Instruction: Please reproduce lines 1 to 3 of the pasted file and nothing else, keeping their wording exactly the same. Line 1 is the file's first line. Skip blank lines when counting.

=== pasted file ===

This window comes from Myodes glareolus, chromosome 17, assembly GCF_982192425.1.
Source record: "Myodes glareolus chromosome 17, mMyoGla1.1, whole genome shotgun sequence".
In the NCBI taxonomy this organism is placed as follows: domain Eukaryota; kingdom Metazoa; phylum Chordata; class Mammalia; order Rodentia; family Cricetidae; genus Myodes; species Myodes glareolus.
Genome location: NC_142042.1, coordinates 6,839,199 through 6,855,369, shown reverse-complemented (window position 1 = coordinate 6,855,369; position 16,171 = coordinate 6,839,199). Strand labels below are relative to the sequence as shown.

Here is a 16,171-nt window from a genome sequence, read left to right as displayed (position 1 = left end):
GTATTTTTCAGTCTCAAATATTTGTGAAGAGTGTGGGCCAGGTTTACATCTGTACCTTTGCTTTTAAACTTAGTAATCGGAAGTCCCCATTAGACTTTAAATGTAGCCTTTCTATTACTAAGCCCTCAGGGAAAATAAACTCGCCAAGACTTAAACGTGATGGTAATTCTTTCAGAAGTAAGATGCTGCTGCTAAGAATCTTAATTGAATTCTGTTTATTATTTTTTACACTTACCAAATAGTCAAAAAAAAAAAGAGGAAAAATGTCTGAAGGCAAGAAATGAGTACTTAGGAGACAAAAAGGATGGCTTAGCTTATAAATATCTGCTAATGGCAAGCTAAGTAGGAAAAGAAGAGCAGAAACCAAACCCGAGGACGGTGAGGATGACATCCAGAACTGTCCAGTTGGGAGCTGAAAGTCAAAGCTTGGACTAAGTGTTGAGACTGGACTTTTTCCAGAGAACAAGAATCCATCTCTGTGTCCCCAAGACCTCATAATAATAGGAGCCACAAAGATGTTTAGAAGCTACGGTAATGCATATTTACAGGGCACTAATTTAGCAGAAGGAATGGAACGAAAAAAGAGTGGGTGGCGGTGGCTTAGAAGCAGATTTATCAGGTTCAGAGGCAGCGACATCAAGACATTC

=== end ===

This window comes from Myodes glareolus, chromosome 17, assembly GCF_982192425.1.
Source record: "Myodes glareolus chromosome 17, mMyoGla1.1, whole genome shotgun sequence".
In the NCBI taxonomy this organism is placed as follows: domain Eukaryota; kingdom Metazoa; phylum Chordata; class Mammalia; order Rodentia; family Cricetidae; genus Myodes; species Myodes glareolus.